Rahul had donned the keeping gloves abroad, while K.S. Bharat kept wickets in India where spinners are more in play. But Bharat fumbled behind the stumps and appeared insecure with the bat too in the first two Tests of this series. And Rahul has been beset with injuries since last year’s Indian Premier League (IPL) season. So young Jurel’s impressive glovework and batting since his debut in Rajkot is a major gain.

The only hole that India is yet to fill adequately is in the middle order. Sarfaraz Khan had two impressive fifties in Rajkot but did not get a start in both innings of the Ranchi Test. Rajat Patidar has appeared tentative and out of his depth after his move from domestic cricket to the international level.

It’s surprising that the selectors overlooked the stylish young left-hander, Sai Sudarshan. He had an average of 52 at a strike rate of 141 in last year’s IPL for Gujarat Titans, made a fifty on his ODI debut in South Africa in December, and scored a century and 97 against England Lions last month. His classical batting style appears well-suited to Tests.

What next for England’s Bazball? It is to England’s credit that after winning in Hyderabad against the odds, they got into winning positions in Rajkot and Ranchi. That they could do this with rookie spinners speaks volumes of the leadership.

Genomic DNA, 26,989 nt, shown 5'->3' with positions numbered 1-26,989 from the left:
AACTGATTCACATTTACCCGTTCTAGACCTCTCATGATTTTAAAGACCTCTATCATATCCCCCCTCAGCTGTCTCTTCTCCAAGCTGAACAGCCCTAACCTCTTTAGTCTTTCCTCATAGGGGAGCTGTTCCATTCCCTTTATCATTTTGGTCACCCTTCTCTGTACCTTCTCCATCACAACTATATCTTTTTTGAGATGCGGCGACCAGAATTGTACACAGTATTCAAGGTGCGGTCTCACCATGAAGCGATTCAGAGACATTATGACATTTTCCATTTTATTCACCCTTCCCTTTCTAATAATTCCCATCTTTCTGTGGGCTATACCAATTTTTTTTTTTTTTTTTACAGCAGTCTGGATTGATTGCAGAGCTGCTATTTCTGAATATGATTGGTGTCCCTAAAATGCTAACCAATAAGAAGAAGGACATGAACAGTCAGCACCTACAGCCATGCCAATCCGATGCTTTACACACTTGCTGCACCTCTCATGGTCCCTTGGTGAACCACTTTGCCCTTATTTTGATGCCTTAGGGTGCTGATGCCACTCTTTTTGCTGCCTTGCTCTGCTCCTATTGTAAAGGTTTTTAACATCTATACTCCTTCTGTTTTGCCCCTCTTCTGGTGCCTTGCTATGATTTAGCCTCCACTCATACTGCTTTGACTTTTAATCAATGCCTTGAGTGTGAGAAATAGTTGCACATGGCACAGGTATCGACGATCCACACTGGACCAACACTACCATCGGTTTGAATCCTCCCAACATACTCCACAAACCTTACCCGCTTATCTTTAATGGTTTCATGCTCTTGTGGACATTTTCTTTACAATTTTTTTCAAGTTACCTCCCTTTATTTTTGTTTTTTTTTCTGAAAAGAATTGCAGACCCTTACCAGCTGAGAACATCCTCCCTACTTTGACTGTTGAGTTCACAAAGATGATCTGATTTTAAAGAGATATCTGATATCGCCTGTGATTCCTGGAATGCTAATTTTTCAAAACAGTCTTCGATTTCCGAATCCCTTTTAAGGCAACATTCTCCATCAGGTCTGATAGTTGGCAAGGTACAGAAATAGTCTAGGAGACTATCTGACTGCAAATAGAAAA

Stokes has been instrumental in the spinners’ success, giving them long spells as well as fielders in smart catching positions. The wickets of Rajat Patidar and Sarfaraz Khan in the second innings in Ranchi came from Pope being placed at backward short leg—a position left vacant when India bowled.

The only regret for England will be that Joe Root did not play his normal game until his unbeaten 122 in Ranchi. There was no need for a classy batsman like Root to go for premeditated and risky slogs earlier in the series.

For now, India’s Wall stands firm against the Bazball onslaught. But the home team had a lot to learn, in what turned into a game of chess between two worthy captains. They and their rising stars have reinforced the enduring appeal of Test cricket.

Sumit Chakraberty is a writer based in Bengaluru.